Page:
Dance Program

OVERVIEW

Our dance programs are supervised by highly trained instructors that are committed to cultivating the talents of their students regardless of their background, learning capabilities and age.  Dance education at LCA is standing on the foundation of classical ballet that upgrades the quality of our education and makes it world-class. Moreover, LCA pass outs will be welcome as professionals in theatres, dance companies and educational institutes anywhere in the world not only because of their outstanding schooling but also because of their creativity, diversity, artistry, discipline and confidence. 

Ballet

Ballet Technique classes are the foundation for training at LCA Performing Arts and focus on developing a solid ballet technique with emphasis on understanding correct body placement, proper use of turn out, coordination of the upper body, and use of arms. LCA Performing Arts’s unique syllabus exposes students to aspects of traditional Vaganova (Russian), Cecchetti (Italian), and American techniques. Class begins with work at the barre to build strength and coordination, followed by center exercises, culminating in a grand allegro combination or variation. Clear explanations of exercises and theory help students use the ballet vocabulary in a simple, practical way that leads to increased technical understanding, healthy physical development, and lifelong enjoyment.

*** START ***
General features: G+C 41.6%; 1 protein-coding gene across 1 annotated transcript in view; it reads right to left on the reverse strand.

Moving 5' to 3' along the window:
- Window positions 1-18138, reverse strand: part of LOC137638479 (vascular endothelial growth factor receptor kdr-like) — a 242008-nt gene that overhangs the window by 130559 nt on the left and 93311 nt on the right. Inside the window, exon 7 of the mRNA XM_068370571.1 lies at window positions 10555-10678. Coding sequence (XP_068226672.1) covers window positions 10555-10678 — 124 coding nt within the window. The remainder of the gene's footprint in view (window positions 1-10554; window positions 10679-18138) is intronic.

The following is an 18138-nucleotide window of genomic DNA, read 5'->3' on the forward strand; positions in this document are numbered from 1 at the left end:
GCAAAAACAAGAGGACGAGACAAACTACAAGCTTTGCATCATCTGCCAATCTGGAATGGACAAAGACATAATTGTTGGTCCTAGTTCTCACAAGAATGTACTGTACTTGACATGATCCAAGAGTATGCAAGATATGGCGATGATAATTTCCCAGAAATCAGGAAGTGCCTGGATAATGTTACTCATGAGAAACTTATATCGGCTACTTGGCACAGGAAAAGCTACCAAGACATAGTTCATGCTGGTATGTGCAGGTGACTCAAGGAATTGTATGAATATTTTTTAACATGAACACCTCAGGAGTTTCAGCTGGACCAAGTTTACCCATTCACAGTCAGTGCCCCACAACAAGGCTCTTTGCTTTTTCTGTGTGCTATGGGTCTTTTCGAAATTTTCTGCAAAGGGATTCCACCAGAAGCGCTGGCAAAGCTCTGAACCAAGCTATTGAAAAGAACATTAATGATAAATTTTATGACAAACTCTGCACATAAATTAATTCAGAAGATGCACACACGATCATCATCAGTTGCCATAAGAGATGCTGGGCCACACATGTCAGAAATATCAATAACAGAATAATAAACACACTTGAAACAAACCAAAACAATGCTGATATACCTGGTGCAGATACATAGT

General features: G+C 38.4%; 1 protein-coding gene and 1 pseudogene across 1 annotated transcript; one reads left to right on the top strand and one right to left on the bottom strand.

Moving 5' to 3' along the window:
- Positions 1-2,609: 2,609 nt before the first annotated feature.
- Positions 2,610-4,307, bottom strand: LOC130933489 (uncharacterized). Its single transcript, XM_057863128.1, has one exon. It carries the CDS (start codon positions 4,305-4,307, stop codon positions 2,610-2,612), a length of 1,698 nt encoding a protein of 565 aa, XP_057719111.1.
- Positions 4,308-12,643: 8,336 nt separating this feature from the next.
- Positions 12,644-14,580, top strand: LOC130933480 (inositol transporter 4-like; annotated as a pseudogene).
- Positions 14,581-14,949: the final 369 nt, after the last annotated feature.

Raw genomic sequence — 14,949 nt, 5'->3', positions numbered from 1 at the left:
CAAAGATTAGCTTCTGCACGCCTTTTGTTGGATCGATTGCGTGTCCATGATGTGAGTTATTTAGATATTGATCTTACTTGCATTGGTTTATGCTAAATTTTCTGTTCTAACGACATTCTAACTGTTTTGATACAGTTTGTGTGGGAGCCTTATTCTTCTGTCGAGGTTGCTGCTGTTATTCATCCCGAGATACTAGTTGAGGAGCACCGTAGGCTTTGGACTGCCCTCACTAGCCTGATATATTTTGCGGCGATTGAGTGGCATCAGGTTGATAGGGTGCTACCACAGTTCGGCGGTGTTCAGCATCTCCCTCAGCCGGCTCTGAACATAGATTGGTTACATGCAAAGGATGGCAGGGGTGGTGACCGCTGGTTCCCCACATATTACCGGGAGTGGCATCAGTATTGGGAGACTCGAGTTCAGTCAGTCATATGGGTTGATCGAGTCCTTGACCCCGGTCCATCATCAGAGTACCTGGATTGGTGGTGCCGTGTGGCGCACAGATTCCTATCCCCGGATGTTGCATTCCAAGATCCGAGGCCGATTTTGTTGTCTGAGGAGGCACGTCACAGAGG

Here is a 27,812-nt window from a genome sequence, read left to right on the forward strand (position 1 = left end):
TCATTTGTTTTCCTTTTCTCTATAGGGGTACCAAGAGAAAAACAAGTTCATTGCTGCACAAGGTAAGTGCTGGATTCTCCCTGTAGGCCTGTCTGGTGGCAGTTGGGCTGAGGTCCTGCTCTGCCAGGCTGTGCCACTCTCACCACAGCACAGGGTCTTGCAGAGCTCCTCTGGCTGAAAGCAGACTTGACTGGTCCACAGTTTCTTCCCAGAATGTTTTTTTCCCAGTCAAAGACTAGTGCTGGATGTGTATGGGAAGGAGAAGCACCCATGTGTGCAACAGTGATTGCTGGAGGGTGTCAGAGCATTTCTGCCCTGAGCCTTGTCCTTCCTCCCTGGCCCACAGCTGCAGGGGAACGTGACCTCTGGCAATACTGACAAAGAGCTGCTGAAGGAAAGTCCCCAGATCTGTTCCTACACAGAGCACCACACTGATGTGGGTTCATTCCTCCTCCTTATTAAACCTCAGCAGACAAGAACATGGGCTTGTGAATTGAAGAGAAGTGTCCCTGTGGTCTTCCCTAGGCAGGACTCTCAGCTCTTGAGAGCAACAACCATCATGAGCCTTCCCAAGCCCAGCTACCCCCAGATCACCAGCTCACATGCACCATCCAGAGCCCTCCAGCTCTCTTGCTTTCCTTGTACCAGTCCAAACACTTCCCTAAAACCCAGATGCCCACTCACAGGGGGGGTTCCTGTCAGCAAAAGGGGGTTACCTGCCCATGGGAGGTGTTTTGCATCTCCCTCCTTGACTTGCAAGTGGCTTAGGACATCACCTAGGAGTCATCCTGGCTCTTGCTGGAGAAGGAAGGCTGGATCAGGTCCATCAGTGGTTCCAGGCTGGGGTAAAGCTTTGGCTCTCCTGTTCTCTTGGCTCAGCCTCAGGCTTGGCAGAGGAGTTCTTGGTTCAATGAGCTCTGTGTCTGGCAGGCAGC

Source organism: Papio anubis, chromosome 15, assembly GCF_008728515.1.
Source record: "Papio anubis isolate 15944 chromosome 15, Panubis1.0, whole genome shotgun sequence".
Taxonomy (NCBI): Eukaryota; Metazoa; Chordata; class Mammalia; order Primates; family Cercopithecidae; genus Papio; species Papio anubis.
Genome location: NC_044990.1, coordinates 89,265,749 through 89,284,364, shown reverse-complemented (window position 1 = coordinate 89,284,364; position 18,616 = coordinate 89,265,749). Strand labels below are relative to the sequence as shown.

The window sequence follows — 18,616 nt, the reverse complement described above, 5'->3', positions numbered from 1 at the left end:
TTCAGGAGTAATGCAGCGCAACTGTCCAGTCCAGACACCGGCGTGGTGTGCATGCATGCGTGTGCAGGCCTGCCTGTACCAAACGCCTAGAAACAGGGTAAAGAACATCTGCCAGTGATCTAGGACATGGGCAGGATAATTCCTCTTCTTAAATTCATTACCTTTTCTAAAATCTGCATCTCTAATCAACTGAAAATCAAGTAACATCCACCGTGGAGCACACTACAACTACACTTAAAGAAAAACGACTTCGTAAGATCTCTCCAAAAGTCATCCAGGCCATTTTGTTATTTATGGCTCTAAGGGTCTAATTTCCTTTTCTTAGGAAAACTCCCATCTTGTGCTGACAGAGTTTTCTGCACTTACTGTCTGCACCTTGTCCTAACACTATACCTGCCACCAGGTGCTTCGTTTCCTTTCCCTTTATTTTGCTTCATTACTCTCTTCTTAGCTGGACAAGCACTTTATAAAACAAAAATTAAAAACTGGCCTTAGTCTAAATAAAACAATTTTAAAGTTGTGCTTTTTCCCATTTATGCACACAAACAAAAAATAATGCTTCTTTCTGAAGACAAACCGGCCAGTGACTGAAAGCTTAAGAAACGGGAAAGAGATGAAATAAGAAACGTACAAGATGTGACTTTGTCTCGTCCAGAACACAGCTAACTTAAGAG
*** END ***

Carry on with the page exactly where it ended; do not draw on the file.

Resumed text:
Pointe

Pointe work is essential in preparing a young dancer for advanced ballet training. Only Academy Artistic Directors and Faculty can determine when a student is ready to begin this aspect of classical training. Strong feet, ankles, legs, and body control are the keys to physical readiness. Comprehension of classical ballet technique is an essential component for recommendation for pointe work. It is strongly recommended that students of any age take two ballet technique classes per week if they would like to take classes on pointe.

Hip Hop

In addition to being a lot of fun, Hip Hop helps dancers develop body coordination, self-expression, and cardiovascular health. Drawing from popular urban culture and music, Hip Hop is a great class for both beginner and experienced dancers. No prior experience required, but for younger students some prior dance training is recommended. Sneakers are required. Please do not wear street shoes into class.